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Price rises and below-average harvests drive Crisis (IPC Phase 3) outcomes

  • Key Message Update
  • Angola
  • May 2024
Price rises and below-average harvests drive Crisis (IPC Phase 3) outcomes

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  • Key Messages
  • Key Messages
    • Food insecurity for poor and very poor households is being driven by below-average harvests, reduced income due to limited casual agriculture labor opportunities, and higher-than-normal market prices. The below-normal agricultural season, compounded by preceding years of drought, is resulting in low availability of casual agricultural labor opportunities on farms to harvest cereals. State and independent media are also reporting hunger in southern and eastern areas with high poverty rates, and that received low rainfall. Additionally, below-average crop prospects in southern Huila and some parts of Huambo and Bié are expected to reduce labor opportunities for poor household members from Cunene and Namibe who normally migrate for labor opportunities. The poor harvest will likely negatively impact the volume of staple food supplies that flow to Namibe and Cunene from Huila this year. The low rainfall in Namibe and Cunene is also detrimental to livestock health, with local reports confirming poor livestock body conditions. The below-average harvests, lower-than-normal labor opportunities, and high food prices will keep household purchasing capacity low in the post-harvest period. Crisis (IPC Phase 3) outcomes are expected through September for at least one in five households in parts of Huila, Cuando Cubango, and Cunene as they continue relying on market purchases for their food needs. However, area-level Minimal (IPC Phase 1) and Stressed (IPC Phase 2) outcomes are expected through September across the rest of the country, where average rainfall supported agricultural production.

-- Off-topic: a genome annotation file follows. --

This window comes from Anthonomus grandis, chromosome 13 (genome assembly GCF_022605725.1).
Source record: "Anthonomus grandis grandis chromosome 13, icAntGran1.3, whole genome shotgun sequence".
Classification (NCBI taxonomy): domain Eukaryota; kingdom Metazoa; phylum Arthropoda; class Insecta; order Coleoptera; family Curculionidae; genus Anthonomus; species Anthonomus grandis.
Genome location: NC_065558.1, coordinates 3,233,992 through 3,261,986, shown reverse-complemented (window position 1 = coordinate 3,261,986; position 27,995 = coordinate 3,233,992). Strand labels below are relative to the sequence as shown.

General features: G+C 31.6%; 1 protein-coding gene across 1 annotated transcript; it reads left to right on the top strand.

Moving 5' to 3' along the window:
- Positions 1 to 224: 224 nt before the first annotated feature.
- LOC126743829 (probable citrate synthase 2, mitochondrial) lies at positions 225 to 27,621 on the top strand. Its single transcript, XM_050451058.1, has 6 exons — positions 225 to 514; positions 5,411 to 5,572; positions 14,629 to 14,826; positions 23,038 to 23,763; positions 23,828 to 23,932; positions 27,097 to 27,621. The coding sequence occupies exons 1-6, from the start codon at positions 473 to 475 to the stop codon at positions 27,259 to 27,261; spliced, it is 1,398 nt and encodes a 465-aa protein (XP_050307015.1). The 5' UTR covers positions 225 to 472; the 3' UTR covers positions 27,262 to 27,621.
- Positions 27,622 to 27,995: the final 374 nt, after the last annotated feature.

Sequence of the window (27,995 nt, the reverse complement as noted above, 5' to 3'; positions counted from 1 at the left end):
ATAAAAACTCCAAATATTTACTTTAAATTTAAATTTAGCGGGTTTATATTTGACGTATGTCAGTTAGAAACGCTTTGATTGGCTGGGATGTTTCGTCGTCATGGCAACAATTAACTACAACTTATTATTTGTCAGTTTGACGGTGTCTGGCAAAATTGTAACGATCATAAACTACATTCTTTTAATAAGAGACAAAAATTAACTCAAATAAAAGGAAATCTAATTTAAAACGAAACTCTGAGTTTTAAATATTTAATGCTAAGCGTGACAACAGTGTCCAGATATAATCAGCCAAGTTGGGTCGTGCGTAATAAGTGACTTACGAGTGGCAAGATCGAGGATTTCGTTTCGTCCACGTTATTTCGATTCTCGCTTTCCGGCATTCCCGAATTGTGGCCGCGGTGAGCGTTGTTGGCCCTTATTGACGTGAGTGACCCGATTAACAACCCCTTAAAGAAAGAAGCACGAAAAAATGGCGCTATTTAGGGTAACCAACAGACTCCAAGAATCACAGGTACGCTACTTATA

• Pressures on food prices from macro-economic and commercial policies remain mixed. Food imports increased in the first trimester after declining in previous ones but are lower than the same period last year. In late May, the Ministry of Industry and Commerce approved the further importation of 270,000 tons of rice in three phases this year, with some commercial agribusinesses also harvesting 15,000 tons of rice in Malanje Province. On May 17, a Presidential Decree set new regulations on informal trade that may reportedly increase food prices and reduce labor opportunities through detailed rules for informal trading and bureaucratic requirements, such as requiring traders to annually obtain a seller’s card by submitting an ID and fee to municipal administrations that are often under-resourced. However, in late May, the government and unions negotiated a new minimum monthly wage of 70,000 AOA (81 USD), and 50,000 AOA (58 USD) for small businesses, to adjust wages for inflated prices. The new minimum monthly wage is around a 55 percent increase and is expected to improve some households’ purchasing capacity for food and non-food needs.
    • The annual inflation rate in Angola accelerated for the 13th straight month to 30 percent in May 2024, the highest inflation rate since June 2017. The latest inflation figure reflects the impact of removing the fuel subsidy and a weaker Angolan Kwanza (AOA). In particular, prices for transportation, healthcare, and miscellaneous goods and services registered notable rises. The National Bank of Angola has been limiting foreign exchange trading, and banks have reported difficulties in purchasing dollars outside of an increasingly narrow exchange rate margin since the beginning of the second half of 2023. This continuous rise in inflation will likely affect poor and very poor households’ purchasing capacity and ability to meet their minimum food and non-food needs.

    Recommended citation: FEWS NET. Angola Key Message Update May 2024: Price rises and below-average harvests drive Crisis (IPC Phase 3) outcomes, 2024.

    This Key Message Update provides a high-level analysis of current acute food insecurity conditions and any changes to FEWS NET's latest projection of acute food insecurity outcomes in the specified geography. Learn more here.

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